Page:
All about sunflowers.

I’ll admit it, I’m a sunflower lover, they are truly my favourite flower and perhaps thing to grow here on the homestead. They are such a quintessential late summer/fall icon in these parts and now seemingly becoming social media famous with selfies in sunflower mazes and fields becoming an iconic post to make come August-and who can blame them?! They are beautiful, low maintenance, hardy as heck and can have several uses in your garden. If you are new to gardening or a seasoned grower I’m about to give you the lowdown on why you should consider this stunning flower for your space and share some lore and story along the way-so stick with me here!

A group of tall sunflowers stand in front of a house in a garden bed. They are a variety of yellow to orange.
A group of sunflowers

A Brief History of Sunflowers

The sunflower is a part of the Helianthus genus of flowers. The name Helianthus comes from the Greek words, Helios for sun and anthos which means flower. They are known for turning towards the sun and following the sun across the sky as it moves east to west. Young sunflowers are able to do this and then they “reset” themselves at night ready for the new day, however once they reach maturity they are too heavy and they actually just stay in an Eastern facing position. As a rule of thumb though, they are sun lovers, hence the name.

The family comprises many, many different varieties, the most common being the Common Sunflower but there are some variations to this which I will look into later and I happen to be a fan of some of the more different varieties.

So in history, the sunflower was domesticated in Southern America, Mexico to be exact and seeds have been found as early as 2600 BC. Of course, domestication then spread throughout the Eastern parts of the US in a relatively short time after that. The sunflower was grown as an agricultural crop by Indigenous Peoples throughout much much the the Americas primarily for the edible seeds. The sunflower was also used by Indigenous Peoples to represent and depict their deities associated with the sun. It is thought that the sunflower was also used for bread as well as decorative purposes.

The sunflower then made it’s way across to Europe when the Spanish came to the Americas and they brought seeds back with them and of course it became a common cultivar throughout Europe and an agricultural commodity. Today, the sunflower has many uses from edible seeds, ornamental purposes, oil and as a fodder food for livestock.

Varieties of sunflowers

A single yellow sunflower with two bees in the centre
Sunflowers are a great way of attracting bees and pollinators in to your garden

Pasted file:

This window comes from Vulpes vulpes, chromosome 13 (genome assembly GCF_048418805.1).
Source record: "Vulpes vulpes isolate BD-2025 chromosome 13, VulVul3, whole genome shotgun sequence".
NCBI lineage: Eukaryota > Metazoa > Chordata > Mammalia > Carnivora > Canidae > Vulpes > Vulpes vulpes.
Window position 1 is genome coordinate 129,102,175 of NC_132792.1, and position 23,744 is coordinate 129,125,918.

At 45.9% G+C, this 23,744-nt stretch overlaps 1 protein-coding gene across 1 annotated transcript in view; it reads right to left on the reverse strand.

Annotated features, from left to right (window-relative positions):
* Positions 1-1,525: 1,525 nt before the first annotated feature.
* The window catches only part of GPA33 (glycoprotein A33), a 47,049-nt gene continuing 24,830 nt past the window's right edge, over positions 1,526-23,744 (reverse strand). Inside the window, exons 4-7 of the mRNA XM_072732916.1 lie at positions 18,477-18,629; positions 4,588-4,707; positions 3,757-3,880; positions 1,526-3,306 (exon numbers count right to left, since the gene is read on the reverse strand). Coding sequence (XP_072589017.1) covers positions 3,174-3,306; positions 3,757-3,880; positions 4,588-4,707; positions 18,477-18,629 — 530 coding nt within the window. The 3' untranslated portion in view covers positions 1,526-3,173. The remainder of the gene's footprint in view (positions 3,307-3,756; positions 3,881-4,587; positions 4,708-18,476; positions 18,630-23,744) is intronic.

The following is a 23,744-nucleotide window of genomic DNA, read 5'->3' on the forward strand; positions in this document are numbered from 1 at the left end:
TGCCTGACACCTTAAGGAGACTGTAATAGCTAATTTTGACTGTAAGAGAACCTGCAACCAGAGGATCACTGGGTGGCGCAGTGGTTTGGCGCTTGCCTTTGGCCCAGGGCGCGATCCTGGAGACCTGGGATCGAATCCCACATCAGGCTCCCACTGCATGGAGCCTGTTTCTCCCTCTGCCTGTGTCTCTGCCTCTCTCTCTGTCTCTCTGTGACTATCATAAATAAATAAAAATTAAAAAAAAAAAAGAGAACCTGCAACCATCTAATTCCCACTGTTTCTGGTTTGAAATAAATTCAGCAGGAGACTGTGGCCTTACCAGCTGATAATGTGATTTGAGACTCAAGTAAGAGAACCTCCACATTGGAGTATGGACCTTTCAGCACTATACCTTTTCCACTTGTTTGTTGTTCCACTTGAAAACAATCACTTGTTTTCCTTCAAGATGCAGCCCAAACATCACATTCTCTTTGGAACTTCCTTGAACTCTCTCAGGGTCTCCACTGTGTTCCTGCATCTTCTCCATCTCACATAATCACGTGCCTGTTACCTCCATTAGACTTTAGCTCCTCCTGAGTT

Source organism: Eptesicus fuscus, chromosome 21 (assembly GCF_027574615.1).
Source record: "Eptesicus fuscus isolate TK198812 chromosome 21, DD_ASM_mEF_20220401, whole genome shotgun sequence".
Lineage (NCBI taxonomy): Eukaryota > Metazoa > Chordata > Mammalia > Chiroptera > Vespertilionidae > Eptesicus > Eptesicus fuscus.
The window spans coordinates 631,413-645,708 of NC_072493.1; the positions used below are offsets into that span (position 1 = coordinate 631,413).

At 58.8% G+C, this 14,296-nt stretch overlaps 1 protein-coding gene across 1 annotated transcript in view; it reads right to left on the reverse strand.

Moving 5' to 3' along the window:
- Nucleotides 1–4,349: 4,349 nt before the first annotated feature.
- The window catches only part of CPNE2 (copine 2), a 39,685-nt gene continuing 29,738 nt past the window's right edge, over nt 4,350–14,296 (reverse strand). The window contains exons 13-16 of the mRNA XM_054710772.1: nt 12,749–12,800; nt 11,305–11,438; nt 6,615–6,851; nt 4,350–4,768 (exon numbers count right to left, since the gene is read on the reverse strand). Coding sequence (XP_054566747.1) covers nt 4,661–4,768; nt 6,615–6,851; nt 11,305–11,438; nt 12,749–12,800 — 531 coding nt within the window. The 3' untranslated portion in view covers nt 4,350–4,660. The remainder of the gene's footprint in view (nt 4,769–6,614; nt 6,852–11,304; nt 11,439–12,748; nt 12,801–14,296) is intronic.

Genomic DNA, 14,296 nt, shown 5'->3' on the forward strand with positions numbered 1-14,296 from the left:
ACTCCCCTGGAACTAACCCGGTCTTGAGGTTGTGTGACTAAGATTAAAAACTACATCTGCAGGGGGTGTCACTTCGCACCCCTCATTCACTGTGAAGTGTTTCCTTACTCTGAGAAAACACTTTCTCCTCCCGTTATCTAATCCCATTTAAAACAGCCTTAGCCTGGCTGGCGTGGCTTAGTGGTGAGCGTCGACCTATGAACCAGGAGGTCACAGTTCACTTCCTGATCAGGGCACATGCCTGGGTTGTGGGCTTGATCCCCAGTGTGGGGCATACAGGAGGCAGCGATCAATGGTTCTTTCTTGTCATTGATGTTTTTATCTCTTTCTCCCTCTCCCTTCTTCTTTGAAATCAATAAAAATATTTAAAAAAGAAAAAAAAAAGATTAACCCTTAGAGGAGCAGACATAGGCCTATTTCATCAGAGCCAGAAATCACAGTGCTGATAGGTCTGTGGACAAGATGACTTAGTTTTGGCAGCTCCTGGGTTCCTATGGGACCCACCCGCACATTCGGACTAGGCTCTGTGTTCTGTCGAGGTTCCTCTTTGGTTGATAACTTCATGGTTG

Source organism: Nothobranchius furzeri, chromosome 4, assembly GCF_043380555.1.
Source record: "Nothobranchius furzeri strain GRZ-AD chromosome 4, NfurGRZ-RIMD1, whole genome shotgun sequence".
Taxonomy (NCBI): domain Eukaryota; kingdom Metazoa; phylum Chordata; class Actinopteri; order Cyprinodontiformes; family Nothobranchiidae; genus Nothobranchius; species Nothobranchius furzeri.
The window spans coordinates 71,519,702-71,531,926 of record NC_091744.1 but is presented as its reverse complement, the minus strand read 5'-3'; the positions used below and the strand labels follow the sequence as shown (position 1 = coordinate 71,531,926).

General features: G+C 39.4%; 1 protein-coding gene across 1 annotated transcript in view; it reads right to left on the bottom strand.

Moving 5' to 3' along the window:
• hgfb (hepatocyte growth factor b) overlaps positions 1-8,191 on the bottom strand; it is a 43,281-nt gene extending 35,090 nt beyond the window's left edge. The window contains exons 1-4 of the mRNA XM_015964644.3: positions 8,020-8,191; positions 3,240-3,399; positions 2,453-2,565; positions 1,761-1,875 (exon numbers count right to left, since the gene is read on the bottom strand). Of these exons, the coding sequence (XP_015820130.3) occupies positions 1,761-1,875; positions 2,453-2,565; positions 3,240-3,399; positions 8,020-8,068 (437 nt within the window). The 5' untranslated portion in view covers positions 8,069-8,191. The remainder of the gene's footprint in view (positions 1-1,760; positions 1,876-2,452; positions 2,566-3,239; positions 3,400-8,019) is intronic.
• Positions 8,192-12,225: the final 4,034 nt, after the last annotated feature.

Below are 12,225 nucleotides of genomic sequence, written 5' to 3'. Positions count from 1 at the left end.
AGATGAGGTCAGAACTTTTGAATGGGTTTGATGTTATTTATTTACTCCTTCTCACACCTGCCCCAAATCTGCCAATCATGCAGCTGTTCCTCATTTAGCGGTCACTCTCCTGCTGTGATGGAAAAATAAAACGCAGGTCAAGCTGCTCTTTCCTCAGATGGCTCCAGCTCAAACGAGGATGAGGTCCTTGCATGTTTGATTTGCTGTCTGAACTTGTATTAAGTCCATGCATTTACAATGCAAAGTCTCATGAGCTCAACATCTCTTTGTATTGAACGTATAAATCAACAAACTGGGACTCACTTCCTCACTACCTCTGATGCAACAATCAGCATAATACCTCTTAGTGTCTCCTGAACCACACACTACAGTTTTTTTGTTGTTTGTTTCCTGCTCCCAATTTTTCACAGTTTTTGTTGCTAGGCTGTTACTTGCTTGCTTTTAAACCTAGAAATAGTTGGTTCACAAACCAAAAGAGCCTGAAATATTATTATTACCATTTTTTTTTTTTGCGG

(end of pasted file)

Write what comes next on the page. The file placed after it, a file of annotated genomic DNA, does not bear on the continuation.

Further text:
There are a lot of varieties of sunflowers, the most common being, the “common sunflower” which stands tall with a single head and does not have branches coming from the stem. It’s the typical sunflower we see growing in fields, farms and in media.

Many varieties of sunflower are prized for their height and there are several”giant” specific sunflowers. As a fun fact, the world record for the tallest sunflower is 9.17 m or about 30 feet, grown in Germany by Hans Peter Schiffer. The tallest I could find in Canada was 7m tall in St. Mary’s, Ontario by Ron Hicks. Some giant varieties include Mongolian Giant and Russian Mammoth.

Sunflowers don’t just have to grow single flower and stem, there are other varieties available that grow multiple branches and the flowers produce multiple heads with many shades of color from yellow to burgundy, such as Monet’s Pallette sunflowers.

For container or balcony gardeners, there are also dwarf varieties available, one of my favorite shorter sunflowers are Teddy Bears. They have the most adorable fluffy heads and in my opinion will look amazing in a cut flower arrangement.

Growing Sunflowers

Sunflowers are especially easy to grow, I’m in zone 3 and they seriously need no nurturing or care I let them do their thing! They are very prolific and good at being self seeding annuals so they will drop their seeds around fall as the plant dies back or you can thresh the heads to remove the seeds and simply scatter in the fall as they will overwinter very well. I will say, we do cover our beds with compost and mulch before the snow hits here . They are incredible volunteer plants, for example you will tend to find just they have created whole new “patches” around your yard or you will find a lone voyager pop up in the lawn come spring. If you do want to stop them spreading you will have to pull the seedlings when you see them popping up in unwanted places.